Improved battery technology isn’t just a matter of better electrolytes or physical configuration, but also the electrodes—anode and cathode—of the cell. An MIT-led team led by Ju Li, professor of nuclear science and engineering and of materials science and engineering, and Weijiang Xue, an MIT postdoctoral student (plus 13 others) has focused on the cathode and the tradeoffs in cathode material and fabrication. The team devised what they say is a dramatic improvement in cathode performance and, thus, the battery’s performance.
Most Li-ion batteries have cathodes fabricated from a transition metal oxide, but lithium-sulfur batteries face a tradeoff. Their cathodes can be made in one of two ways:
• The intercalation type uses compounds with high volumetric energy density, such as lithium cobalt oxide. These cathodes maintain their structure and dimensions while incorporating lithium atoms into their crystalline structure.
• The conversion type uses sulfur that’s transformed structurally and temporarily dissolved in the electrolyte. “Theoretically, these [batteries] have very good gravimetric energy density,” says Li. “But the volumetric density is low,” partly because they tend to require a lot of extra materials, including an excess of electrolyte and carbon, used to provide conductivity.
The researchers merged the two approaches into a single cathode using a type of molybdenum sulfide called Chevrel-phase Mo6S8 along with pure sulfur (Fig. 1), a combination that provides the best attributes of both but without their weaknesses. The electrical conductivity of the combined material is relatively high, which reduces the need for carbon and shrinks the overall volume about 20% to 30% in typical sulfur cathodes to about 10%, notes Li.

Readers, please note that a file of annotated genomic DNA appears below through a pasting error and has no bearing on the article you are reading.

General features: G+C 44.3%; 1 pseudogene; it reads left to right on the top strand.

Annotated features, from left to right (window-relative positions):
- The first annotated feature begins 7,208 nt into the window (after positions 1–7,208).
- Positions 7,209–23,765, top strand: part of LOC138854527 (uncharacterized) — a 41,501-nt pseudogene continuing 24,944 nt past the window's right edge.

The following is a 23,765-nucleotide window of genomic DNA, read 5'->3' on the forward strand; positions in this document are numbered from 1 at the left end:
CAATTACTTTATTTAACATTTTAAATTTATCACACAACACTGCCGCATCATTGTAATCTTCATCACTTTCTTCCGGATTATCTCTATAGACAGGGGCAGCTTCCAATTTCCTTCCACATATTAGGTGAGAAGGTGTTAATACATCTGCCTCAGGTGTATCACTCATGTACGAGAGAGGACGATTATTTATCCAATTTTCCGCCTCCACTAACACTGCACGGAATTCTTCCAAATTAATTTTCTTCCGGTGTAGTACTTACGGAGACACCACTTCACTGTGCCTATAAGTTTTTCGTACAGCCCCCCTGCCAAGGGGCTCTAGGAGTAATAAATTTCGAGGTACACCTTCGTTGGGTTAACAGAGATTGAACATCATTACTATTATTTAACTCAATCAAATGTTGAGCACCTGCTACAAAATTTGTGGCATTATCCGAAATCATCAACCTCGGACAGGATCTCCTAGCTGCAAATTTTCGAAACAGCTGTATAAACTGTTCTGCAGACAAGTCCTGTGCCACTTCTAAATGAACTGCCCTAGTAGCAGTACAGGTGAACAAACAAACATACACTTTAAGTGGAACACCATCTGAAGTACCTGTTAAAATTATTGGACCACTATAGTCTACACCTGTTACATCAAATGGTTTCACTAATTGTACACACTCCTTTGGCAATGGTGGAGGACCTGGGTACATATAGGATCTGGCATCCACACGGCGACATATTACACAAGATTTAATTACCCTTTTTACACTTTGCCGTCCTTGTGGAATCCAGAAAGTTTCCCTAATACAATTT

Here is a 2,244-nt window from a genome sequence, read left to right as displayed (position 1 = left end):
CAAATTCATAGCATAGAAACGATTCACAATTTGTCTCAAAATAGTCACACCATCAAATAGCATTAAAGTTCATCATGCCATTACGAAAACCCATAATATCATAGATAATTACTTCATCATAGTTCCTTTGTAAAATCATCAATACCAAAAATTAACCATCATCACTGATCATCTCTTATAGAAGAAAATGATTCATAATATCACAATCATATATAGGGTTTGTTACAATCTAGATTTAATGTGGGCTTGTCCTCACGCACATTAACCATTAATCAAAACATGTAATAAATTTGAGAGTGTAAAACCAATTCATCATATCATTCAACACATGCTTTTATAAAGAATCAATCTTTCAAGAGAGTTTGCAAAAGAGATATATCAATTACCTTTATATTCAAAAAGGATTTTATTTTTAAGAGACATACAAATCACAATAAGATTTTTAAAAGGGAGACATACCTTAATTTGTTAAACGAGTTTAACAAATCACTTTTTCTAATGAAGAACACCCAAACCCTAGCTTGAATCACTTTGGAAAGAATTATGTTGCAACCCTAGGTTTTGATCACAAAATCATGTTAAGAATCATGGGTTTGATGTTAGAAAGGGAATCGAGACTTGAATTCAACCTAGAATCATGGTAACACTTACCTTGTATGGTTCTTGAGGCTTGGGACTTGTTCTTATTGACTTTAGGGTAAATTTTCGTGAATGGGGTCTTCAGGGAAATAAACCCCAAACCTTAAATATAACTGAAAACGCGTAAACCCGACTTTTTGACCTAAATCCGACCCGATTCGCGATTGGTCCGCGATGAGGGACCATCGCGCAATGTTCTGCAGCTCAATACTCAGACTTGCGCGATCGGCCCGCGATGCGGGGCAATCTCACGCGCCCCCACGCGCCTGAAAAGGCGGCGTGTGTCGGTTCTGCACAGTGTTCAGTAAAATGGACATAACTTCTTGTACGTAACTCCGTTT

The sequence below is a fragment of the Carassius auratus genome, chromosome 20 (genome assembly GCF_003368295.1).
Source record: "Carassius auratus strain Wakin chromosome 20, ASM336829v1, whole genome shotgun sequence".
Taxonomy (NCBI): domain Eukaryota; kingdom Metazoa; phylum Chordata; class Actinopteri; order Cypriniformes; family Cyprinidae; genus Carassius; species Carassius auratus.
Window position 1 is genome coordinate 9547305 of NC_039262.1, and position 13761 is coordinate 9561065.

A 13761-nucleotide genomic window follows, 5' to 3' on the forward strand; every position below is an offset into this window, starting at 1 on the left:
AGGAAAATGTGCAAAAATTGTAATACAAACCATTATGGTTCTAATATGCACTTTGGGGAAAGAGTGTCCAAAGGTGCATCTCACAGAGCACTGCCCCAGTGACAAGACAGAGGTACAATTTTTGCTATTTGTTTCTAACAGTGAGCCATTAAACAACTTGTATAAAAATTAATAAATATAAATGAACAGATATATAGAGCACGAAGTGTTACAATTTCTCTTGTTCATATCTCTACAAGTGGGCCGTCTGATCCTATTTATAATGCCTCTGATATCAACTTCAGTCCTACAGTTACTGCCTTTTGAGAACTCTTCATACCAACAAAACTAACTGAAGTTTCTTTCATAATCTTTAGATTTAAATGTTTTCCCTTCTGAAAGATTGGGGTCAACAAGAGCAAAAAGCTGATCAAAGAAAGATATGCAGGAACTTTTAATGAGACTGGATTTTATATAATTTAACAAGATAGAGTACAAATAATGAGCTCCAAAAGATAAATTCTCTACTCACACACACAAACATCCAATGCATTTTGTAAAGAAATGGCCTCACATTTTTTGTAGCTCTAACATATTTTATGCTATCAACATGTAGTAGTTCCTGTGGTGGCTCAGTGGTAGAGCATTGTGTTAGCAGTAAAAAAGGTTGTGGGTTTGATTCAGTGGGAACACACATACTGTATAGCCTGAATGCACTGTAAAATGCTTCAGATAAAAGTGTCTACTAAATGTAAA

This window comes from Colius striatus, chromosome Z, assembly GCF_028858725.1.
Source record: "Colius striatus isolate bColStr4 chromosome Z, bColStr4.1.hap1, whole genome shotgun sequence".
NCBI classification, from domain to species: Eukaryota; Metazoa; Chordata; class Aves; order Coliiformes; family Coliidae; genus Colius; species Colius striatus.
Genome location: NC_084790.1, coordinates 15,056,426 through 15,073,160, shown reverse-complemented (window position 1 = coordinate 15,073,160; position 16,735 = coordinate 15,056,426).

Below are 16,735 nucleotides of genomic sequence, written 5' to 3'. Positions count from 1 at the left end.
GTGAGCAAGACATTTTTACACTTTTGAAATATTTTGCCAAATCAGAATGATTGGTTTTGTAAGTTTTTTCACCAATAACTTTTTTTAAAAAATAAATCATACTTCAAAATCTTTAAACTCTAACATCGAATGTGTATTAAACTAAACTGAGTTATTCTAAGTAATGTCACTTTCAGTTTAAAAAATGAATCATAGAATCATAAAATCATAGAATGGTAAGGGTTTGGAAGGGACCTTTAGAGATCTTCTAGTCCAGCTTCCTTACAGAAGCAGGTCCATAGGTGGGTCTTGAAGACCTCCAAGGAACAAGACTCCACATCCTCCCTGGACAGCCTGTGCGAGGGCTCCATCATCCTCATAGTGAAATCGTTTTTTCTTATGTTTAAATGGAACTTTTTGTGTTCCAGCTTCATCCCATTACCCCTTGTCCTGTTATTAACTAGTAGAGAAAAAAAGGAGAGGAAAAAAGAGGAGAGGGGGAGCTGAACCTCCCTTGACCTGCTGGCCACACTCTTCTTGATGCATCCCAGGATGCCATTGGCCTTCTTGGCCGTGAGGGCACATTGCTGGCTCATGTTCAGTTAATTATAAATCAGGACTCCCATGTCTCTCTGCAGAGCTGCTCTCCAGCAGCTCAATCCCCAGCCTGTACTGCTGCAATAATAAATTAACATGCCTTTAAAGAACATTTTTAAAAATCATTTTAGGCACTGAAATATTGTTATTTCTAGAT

1. This high-level overview of the chemical fabrication process for the hybrid molybdenum sulfur carbon (HMSC material) doesn’t show all of the details, which are provided in the published paper and supplementary material. (Source: MIT)
The new design provides energy density of 360 W-hr/kg and 580 W-hr/l compared to 250 W-hr/kg and 700 W-hr/l, respectively, for a commercial Li-ion battery, and 400 W-hr/kg and 400 W-hr/l for a Li-S battery (Fig. 2). The team believes that with further refinement and optimization, they can improve those numbers. Prof Li observed, “We think we can get to 400 watt-hours per kilogram and 700 watt-hours per liter.”
2. Shown is the electrochemical performance of the Li|HMSC (hybrid molybdenum sulfur carbon) coin cell, electrochemically active Chevrel-phase 6.1 mg/cm Mo6S8, and an electrolyte-to-active material (E/AM) ratio of 2.4 µl/mg: The charge-discharge profiles (a) and rate capability (b) at various current densities from 0.5 mA/cm2 to 6 mA/cm2; cycling life and coulombic efficiency at 1 mA/cm2 (c). (Source: MIT)
Of course, batteries in the lab and batteries in production are different situations. The researchers began with small coin cells, but they have also produced cells with three-layer pouches (a standard construction) with 1 A-Hr capacity, which is in the range of commercial cells (Fig. 3).
3. The Eg and Ev of the Li|HMSC cell: The coin-cell configuration constructed by the HMSC cathode (6.9 mg/cm2 S8 + 6.8 mg/cm2 Mo6S8) with an E/AM ratio of ~1.5 µl/mg on cycling (a); the pouch-cell configuration constructed by the HMSC cathode with E/AM ratio ~1.2 μl/mg and ~2 × Li excess (100 μm for one side) (DOD = depth of discharge) (b); the comparison of projected full-cell energy densities based on the data and representative publications (c).
This new construction does have an admitted weakness: the limited number of charge/discharge cycles it can provide before losing capacity. Li believes this is mostly a function of the overall cell design rather than the new cathode itself, and notes there are many applications—long-range drones, as one example—where such cycles aren’t as critical to success as energy density by weight and volume.
Their paper “Intercalation-conversion hybrid cathodes enabling Li–S full-cell architectures with jointly superior gravimetric and volumetric energy densities,” published in Nature Energy, provides full details, along with the Supplementary Information (an unlocked version of the paper is available here). The work was supported by the Samsung Advanced institute of Technology, the National Key Technologies R&D Program of China, the National Science Foundation of China, and MIT’s Department of Materials Science and Engineering.